My absolute mantra is that beauty isn’t age-related. I’m getting more and more press releases recently that are specifically targeting older skin, but wait! There is a positive spin on anti-ageing right now that wasn’t there, say, five years ago.
Press releases of old used to be filled with dire phrases, such as ‘crow’s feet’, ‘smile lines’ (as if smiling could ever be a bad thing), ‘deep furrows’ and oh, all sorts of words for normal skin ageing that made it sound like anyone over 40 needed to be on life support. While we’ve not managed to do away with negative connotations about ageing skin, there’s certainly a change and more careful thought from many about how to address it.
I’ve written about being an older blogger before – it’s a strange thing because the general expectation is that bloggers are young – but age is no barrier to enjoying beauty. It’s only when you’ve got a body of older women who are prepared to look at beauty in a less obvious way that it begins to become an accepted, mainstream way. And, that’s definitely happening right now. The most feedback I tend to get via my blog contact form is from older women – or much younger, new bloggers looking for a little advice.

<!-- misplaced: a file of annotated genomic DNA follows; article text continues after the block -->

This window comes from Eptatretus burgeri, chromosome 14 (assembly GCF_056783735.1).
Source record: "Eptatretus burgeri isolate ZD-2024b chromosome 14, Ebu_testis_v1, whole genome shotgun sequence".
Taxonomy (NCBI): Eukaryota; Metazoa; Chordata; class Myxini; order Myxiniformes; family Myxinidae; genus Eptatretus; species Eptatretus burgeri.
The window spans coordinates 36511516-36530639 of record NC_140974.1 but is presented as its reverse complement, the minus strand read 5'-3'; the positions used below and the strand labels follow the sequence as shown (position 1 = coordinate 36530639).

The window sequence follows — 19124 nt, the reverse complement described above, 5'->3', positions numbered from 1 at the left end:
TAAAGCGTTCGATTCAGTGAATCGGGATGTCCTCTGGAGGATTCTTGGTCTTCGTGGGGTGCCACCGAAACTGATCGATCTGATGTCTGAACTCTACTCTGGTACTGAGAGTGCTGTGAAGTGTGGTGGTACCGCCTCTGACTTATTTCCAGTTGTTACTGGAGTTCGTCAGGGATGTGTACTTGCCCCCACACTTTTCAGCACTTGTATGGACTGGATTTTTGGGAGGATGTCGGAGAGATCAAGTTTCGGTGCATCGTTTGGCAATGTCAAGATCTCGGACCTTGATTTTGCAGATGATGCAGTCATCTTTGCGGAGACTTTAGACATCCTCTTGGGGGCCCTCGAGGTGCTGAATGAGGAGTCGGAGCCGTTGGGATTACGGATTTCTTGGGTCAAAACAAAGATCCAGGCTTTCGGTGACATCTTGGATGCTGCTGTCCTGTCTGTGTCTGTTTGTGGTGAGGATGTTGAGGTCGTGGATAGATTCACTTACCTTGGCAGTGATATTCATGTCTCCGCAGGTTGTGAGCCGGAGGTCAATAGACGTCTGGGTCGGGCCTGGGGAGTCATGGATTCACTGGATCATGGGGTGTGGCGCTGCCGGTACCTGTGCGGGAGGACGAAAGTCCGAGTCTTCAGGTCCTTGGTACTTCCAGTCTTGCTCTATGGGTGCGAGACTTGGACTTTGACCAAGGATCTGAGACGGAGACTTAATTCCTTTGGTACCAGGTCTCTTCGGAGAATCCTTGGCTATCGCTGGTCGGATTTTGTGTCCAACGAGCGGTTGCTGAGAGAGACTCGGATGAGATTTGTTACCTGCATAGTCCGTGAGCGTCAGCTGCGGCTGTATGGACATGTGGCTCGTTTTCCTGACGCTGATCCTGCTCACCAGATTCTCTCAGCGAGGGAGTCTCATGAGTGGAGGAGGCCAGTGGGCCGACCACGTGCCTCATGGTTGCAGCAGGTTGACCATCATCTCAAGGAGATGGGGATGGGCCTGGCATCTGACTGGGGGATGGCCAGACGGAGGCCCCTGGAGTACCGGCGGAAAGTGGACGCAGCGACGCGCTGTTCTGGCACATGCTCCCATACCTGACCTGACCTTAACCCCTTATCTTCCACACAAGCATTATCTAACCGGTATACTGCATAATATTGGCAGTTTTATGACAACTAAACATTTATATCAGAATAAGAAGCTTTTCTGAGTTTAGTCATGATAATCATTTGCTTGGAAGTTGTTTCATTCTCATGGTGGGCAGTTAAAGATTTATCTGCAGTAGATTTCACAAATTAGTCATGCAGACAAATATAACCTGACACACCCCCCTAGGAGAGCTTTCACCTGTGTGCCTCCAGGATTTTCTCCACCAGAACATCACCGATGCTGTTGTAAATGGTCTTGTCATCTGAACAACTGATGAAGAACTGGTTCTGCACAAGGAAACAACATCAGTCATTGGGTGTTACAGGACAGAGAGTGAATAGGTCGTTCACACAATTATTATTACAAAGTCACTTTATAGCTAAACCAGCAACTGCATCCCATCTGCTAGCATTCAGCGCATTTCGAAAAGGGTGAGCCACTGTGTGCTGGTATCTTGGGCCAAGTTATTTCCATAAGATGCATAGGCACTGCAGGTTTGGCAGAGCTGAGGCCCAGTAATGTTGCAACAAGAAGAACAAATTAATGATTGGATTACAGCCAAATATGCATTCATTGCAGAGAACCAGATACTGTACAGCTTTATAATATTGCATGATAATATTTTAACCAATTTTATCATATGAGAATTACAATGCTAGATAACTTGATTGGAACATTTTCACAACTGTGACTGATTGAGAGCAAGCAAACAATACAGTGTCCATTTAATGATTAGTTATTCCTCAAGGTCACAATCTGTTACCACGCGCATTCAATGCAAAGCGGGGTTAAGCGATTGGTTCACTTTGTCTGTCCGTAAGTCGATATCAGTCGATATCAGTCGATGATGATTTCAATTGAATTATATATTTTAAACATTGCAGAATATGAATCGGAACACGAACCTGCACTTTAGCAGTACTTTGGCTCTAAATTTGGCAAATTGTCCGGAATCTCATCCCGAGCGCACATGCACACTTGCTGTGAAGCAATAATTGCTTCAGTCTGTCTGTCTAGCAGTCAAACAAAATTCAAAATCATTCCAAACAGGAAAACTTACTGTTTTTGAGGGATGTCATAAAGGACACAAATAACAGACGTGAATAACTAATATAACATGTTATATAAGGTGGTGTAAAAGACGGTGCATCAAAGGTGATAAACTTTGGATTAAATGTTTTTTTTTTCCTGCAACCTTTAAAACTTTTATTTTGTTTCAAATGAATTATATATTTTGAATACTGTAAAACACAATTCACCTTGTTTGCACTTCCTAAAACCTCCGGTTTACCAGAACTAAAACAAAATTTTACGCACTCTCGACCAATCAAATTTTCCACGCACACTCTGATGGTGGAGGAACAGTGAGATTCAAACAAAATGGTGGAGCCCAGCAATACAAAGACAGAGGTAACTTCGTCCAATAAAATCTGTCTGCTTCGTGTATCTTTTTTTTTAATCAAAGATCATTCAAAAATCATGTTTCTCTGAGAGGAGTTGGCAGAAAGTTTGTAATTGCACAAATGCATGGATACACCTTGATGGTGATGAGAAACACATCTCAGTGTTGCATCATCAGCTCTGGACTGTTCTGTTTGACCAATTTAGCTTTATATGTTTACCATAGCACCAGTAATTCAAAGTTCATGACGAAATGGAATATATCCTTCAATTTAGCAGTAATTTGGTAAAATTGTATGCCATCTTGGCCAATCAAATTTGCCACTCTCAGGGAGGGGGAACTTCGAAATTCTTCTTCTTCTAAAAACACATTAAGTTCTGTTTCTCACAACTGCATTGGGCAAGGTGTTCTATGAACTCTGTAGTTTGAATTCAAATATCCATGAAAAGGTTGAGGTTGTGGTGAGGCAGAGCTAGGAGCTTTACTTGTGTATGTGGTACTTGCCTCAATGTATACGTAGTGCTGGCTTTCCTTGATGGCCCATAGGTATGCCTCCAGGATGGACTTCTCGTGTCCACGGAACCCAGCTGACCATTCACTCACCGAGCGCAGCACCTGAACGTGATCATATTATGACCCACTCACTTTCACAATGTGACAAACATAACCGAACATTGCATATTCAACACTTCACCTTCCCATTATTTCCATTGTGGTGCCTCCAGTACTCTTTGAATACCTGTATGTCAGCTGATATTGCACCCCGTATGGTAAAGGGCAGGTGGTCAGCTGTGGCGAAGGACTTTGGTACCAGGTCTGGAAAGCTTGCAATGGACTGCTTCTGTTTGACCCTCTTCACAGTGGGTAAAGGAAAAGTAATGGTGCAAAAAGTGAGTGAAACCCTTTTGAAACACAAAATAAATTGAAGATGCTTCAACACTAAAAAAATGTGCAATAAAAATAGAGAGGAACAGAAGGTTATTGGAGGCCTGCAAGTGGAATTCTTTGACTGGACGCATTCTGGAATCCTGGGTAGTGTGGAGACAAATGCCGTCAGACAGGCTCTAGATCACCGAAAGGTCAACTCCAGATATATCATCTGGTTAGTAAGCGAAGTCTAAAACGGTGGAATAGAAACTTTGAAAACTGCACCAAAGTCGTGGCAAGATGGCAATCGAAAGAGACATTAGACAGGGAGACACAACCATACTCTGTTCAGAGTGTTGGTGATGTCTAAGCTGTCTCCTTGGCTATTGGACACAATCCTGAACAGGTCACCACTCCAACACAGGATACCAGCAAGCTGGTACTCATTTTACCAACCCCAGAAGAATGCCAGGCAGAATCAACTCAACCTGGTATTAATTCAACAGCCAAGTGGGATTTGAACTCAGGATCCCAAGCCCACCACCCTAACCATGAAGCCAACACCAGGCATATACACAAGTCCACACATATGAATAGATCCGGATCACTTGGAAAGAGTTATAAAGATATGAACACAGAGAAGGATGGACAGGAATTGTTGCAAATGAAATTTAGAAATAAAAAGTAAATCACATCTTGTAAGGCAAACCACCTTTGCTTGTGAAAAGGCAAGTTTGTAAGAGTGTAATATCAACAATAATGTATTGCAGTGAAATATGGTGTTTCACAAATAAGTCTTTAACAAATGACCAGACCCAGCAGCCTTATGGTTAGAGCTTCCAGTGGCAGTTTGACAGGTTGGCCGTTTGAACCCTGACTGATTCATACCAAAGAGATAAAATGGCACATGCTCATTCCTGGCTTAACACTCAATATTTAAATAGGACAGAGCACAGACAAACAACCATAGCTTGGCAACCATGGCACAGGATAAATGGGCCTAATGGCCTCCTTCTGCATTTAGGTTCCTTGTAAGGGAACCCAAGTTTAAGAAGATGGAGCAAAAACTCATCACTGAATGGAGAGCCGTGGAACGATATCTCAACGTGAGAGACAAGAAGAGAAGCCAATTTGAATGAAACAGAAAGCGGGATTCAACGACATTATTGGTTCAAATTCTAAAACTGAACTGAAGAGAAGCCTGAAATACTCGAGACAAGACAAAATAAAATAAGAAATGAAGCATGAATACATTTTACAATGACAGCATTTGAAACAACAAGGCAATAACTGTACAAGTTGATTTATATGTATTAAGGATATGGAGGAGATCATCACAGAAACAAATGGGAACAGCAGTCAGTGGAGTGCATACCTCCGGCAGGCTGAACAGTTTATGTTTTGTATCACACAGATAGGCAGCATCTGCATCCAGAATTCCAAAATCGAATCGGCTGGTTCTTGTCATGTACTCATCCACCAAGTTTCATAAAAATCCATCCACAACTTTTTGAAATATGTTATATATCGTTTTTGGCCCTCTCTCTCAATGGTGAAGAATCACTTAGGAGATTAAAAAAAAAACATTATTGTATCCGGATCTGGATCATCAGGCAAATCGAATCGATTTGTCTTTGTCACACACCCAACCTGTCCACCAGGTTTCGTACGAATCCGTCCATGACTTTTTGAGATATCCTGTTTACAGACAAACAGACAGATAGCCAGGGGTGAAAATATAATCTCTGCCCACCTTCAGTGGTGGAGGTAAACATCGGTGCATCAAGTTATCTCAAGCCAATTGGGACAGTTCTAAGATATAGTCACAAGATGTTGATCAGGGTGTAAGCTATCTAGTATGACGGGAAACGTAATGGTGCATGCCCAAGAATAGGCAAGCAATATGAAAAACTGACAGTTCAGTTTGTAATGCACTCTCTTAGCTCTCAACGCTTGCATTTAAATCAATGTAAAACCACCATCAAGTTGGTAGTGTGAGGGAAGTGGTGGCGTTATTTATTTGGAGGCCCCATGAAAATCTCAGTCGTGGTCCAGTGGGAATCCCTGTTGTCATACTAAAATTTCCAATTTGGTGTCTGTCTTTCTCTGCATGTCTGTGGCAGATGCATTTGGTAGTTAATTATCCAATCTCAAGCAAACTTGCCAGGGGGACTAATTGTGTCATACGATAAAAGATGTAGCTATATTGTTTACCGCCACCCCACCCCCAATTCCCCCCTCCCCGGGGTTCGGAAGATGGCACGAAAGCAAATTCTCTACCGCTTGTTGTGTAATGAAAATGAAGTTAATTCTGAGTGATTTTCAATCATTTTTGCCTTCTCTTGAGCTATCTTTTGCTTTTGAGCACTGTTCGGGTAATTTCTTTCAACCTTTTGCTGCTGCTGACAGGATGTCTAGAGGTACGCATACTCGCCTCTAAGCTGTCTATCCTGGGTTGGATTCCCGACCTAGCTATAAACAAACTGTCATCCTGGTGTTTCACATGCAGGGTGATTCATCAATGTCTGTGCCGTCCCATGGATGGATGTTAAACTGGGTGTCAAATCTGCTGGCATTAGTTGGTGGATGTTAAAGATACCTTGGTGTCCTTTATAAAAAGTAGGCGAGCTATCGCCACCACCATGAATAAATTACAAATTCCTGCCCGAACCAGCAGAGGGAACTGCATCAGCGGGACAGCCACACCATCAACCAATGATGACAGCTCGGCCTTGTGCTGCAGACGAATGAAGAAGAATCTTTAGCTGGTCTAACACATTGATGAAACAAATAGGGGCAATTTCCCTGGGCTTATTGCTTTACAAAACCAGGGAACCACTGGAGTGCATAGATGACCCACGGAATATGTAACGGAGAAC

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I don’t like the terms ‘older’ or ‘mature’ but use them for want of anything better; they sound apologetic in an arena where age isn’t really all that relevant. I like ‘beauty plus’. You can be 80 and love a lipstick as much as someone who is 18.
The beauty industry is massively influential in how we perceive ageing and beauty. It’s probably our biggest subliminal influencer that has shaped our perceptions of what is acceptable beauty today. However, with many, many brands turning their attention to older women and their skin, we’re going to see that influence working in our favour. The beauty industry has decided that we’re hot right now!
It’s probably one of the most exciting things happening in beauty – even though we have a summer ahead of glamour in the shape of Louboutin Beauty (red, red and more red) and Gucci Beauty (which I suspect might be a lot like D&G beauty). Everything is shaping up to embrace the 40+ woman as someone with a rightful place in beauty, and not a forgotten, apologetic entity (that incidentally keeps the beauty market propped up financially). And remember, bloggers are only ageing one way – nobody’s getting younger here, so as key influencers in the blogger and YouTube arena start to explore ageing, it will make on-line beauty content even more important. It’s going to be interesting to see how next-generation older bloggers influence the beauty industry.
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